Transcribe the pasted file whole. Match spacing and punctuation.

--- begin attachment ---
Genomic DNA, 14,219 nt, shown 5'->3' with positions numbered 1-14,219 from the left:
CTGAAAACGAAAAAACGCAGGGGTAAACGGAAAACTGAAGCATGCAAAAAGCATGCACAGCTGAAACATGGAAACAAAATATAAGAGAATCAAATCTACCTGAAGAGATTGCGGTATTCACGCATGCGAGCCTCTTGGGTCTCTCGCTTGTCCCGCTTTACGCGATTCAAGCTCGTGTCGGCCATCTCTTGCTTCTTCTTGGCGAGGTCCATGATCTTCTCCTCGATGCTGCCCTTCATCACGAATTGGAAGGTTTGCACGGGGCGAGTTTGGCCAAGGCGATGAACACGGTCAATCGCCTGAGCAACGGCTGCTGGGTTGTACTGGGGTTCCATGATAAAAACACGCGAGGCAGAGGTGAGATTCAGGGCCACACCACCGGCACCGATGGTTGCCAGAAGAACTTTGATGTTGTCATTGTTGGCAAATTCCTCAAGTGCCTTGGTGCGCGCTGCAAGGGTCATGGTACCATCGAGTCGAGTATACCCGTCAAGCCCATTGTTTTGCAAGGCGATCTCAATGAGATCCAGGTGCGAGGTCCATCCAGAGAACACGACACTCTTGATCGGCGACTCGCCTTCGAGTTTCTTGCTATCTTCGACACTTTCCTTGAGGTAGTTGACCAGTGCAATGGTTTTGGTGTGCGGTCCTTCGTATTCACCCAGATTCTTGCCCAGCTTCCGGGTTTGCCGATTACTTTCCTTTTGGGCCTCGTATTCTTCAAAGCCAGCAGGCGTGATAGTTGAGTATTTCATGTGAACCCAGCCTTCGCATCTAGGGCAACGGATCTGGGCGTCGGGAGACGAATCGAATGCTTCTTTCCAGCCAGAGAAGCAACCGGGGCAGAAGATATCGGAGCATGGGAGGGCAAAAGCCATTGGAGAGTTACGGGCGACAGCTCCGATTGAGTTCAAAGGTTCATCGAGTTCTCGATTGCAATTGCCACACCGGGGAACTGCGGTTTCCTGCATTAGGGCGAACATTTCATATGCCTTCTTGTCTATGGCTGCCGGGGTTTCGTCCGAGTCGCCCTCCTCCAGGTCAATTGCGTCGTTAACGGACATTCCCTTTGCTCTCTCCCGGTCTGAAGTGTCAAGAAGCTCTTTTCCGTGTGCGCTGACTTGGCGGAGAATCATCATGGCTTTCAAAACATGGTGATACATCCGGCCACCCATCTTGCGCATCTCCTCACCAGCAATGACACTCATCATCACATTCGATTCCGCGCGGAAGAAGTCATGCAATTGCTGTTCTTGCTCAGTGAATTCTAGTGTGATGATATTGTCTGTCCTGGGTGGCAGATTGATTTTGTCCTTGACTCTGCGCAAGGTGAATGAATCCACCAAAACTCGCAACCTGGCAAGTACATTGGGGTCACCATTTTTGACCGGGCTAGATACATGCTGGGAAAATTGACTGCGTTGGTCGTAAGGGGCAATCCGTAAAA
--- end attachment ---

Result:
Genomic DNA, 14,219 nt, shown 5'->3' with positions numbered 1-14,219 from the left:
CTGAAAACGAAAAAACGCAGGGGTAAACGGAAAACTGAAGCATGCAAAAAGCATGCACAGCTGAAACATGGAAACAAAATATAAGAGAATCAAATCTACCTGAAGAGATTGCGGTATTCACGCATGCGAGCCTCTTGGGTCTCTCGCTTGTCCCGCTTTACGCGATTCAAGCTCGTGTCGGCCATCTCTTGCTTCTTCTTGGCGAGGTCCATGATCTTCTCCTCGATGCTGCCCTTCATCACGAATTGGAAGGTTTGCACGGGGCGAGTTTGGCCAAGGCGATGAACACGGTCAATCGCCTGAGCAACGGCTGCTGGGTTGTACTGGGGTTCCATGATAAAAACACGCGAGGCAGAGGTGAGATTCAGGGCCACACCACCGGCACCGATGGTTGCCAGAAGAACTTTGATGTTGTCATTGTTGGCAAATTCCTCAAGTGCCTTGGTGCGCGCTGCAAGGGTCATGGTACCATCGAGTCGAGTATACCCGTCAAGCCCATTGTTTTGCAAGGCGATCTCAATGAGATCCAGGTGCGAGGTCCATCCAGAGAACACGACACTCTTGATCGGCGACTCGCCTTCGAGTTTCTTGCTATCTTCGACACTTTCCTTGAGGTAGTTGACCAGTGCAATGGTTTTGGTGTGCGGTCCTTCGTATTCACCCAGATTCTTGCCCAGCTTCCGGGTTTGCCGATTACTTTCCTTTTGGGCCTCGTATTCTTCAAAGCCAGCAGGCGTGATAGTTGAGTATTTCATGTGAACCCAGCCTTCGCATCTAGGGCAACGGATCTGGGCGTCGGGAGACGAATCGAATGCTTCTTTCCAGCCAGAGAAGCAACCGGGGCAGAAGATATCGGAGCATGGGAGGGCAAAAGCCATTGGAGAGTTACGGGCGACAGCTCCGATTGAGTTCAAAGGTTCATCGAGTTCTCGATTGCAATTGCCACACCGGGGAACTGCGGTTTCCTGCATTAGGGCGAACATTTCATATGCCTTCTTGTCTATGGCTGCCGGGGTTTCGTCCGAGTCGCCCTCCTCCAGGTCAATTGCGTCGTTAACGGACATTCCCTTTGCTCTCTCCCGGTCTGAAGTGTCAAGAAGCTCTTTTCCGTGTGCGCTGACTTGGCGGAGAATCATCATGGCTTTCAAAACATGGTGATACATCCGGCCACCCATCTTGCGCATCTCCTCACCAGCAATGACACTCATCATCACATTCGATTCCGCGCGGAAGAAGTCATGCAATTGCTGTTCTTGCTCAGTGAATTCTAGTGTGATGATATTGTCTGTCCTGGGTGGCAGATTGATTTTGTCCTTGACTCTGCGCAAGGTGAATGAATCCACCAAAACTCGCAACCTGGCAAGTACATTGGGGTCACCATTTTTGACCGGGCTAGATACATGCTGGGAAAATTGACTGCGTTGGTCGTAAGGGGCAATCCGTAAAA